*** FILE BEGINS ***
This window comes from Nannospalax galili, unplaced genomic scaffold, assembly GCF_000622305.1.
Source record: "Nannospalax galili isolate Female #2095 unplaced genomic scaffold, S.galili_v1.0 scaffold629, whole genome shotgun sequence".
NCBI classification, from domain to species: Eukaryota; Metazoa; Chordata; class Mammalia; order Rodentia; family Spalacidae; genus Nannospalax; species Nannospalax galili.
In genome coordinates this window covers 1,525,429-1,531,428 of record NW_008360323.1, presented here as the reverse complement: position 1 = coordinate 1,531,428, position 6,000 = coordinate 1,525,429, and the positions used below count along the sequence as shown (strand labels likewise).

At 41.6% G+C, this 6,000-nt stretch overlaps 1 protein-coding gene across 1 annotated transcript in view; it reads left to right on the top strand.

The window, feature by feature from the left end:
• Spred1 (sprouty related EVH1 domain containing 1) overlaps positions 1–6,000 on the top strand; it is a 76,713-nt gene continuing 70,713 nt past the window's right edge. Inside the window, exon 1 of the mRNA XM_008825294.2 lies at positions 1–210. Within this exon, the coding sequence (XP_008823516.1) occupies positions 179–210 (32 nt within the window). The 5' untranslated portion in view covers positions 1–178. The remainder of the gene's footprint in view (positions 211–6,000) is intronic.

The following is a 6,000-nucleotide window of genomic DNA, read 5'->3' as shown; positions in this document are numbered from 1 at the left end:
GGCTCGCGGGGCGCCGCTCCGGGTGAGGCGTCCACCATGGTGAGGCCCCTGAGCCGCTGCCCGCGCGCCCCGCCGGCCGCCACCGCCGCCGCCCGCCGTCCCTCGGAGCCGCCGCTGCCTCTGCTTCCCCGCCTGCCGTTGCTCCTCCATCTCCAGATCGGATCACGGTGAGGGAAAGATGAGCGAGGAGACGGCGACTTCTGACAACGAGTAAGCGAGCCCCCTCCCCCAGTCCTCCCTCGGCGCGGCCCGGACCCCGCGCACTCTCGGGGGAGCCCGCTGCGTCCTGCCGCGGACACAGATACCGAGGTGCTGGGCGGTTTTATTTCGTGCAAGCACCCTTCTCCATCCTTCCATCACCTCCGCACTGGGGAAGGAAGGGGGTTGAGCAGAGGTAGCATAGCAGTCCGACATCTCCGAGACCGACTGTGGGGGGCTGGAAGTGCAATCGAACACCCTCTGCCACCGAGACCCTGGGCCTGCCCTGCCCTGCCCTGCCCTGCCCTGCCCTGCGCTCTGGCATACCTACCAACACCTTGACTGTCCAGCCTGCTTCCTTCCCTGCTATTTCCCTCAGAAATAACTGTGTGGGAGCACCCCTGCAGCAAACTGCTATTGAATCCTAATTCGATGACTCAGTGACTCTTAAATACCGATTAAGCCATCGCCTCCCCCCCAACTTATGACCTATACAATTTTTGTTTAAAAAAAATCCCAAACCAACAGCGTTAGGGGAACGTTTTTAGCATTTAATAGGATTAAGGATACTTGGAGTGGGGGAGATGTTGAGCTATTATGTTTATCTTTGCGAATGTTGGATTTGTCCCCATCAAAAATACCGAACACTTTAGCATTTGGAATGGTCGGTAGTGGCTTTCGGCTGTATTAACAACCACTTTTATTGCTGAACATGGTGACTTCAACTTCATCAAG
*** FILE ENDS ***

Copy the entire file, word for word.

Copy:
This window comes from Nannospalax galili, unplaced genomic scaffold, assembly GCF_000622305.1.
Source record: "Nannospalax galili isolate Female #2095 unplaced genomic scaffold, S.galili_v1.0 scaffold629, whole genome shotgun sequence".
NCBI classification, from domain to species: Eukaryota; Metazoa; Chordata; class Mammalia; order Rodentia; family Spalacidae; genus Nannospalax; species Nannospalax galili.
In genome coordinates this window covers 1,525,429-1,531,428 of record NW_008360323.1, presented here as the reverse complement: position 1 = coordinate 1,531,428, position 6,000 = coordinate 1,525,429, and the positions used below count along the sequence as shown (strand labels likewise).

At 41.6% G+C, this 6,000-nt stretch overlaps 1 protein-coding gene across 1 annotated transcript in view; it reads left to right on the top strand.

The window, feature by feature from the left end:
• Spred1 (sprouty related EVH1 domain containing 1) overlaps positions 1–6,000 on the top strand; it is a 76,713-nt gene continuing 70,713 nt past the window's right edge. Inside the window, exon 1 of the mRNA XM_008825294.2 lies at positions 1–210. Within this exon, the coding sequence (XP_008823516.1) occupies positions 179–210 (32 nt within the window). The 5' untranslated portion in view covers positions 1–178. The remainder of the gene's footprint in view (positions 211–6,000) is intronic.

The following is a 6,000-nucleotide window of genomic DNA, read 5'->3' as shown; positions in this document are numbered from 1 at the left end:
GGCTCGCGGGGCGCCGCTCCGGGTGAGGCGTCCACCATGGTGAGGCCCCTGAGCCGCTGCCCGCGCGCCCCGCCGGCCGCCACCGCCGCCGCCCGCCGTCCCTCGGAGCCGCCGCTGCCTCTGCTTCCCCGCCTGCCGTTGCTCCTCCATCTCCAGATCGGATCACGGTGAGGGAAAGATGAGCGAGGAGACGGCGACTTCTGACAACGAGTAAGCGAGCCCCCTCCCCCAGTCCTCCCTCGGCGCGGCCCGGACCCCGCGCACTCTCGGGGGAGCCCGCTGCGTCCTGCCGCGGACACAGATACCGAGGTGCTGGGCGGTTTTATTTCGTGCAAGCACCCTTCTCCATCCTTCCATCACCTCCGCACTGGGGAAGGAAGGGGGTTGAGCAGAGGTAGCATAGCAGTCCGACATCTCCGAGACCGACTGTGGGGGGCTGGAAGTGCAATCGAACACCCTCTGCCACCGAGACCCTGGGCCTGCCCTGCCCTGCCCTGCCCTGCCCTGCCCTGCGCTCTGGCATACCTACCAACACCTTGACTGTCCAGCCTGCTTCCTTCCCTGCTATTTCCCTCAGAAATAACTGTGTGGGAGCACCCCTGCAGCAAACTGCTATTGAATCCTAATTCGATGACTCAGTGACTCTTAAATACCGATTAAGCCATCGCCTCCCCCCCAACTTATGACCTATACAATTTTTGTTTAAAAAAAATCCCAAACCAACAGCGTTAGGGGAACGTTTTTAGCATTTAATAGGATTAAGGATACTTGGAGTGGGGGAGATGTTGAGCTATTATGTTTATCTTTGCGAATGTTGGATTTGTCCCCATCAAAAATACCGAACACTTTAGCATTTGGAATGGTCGGTAGTGGCTTTCGGCTGTATTAACAACCACTTTTATTGCTGAACATGGTGACTTCAACTTCATCAAG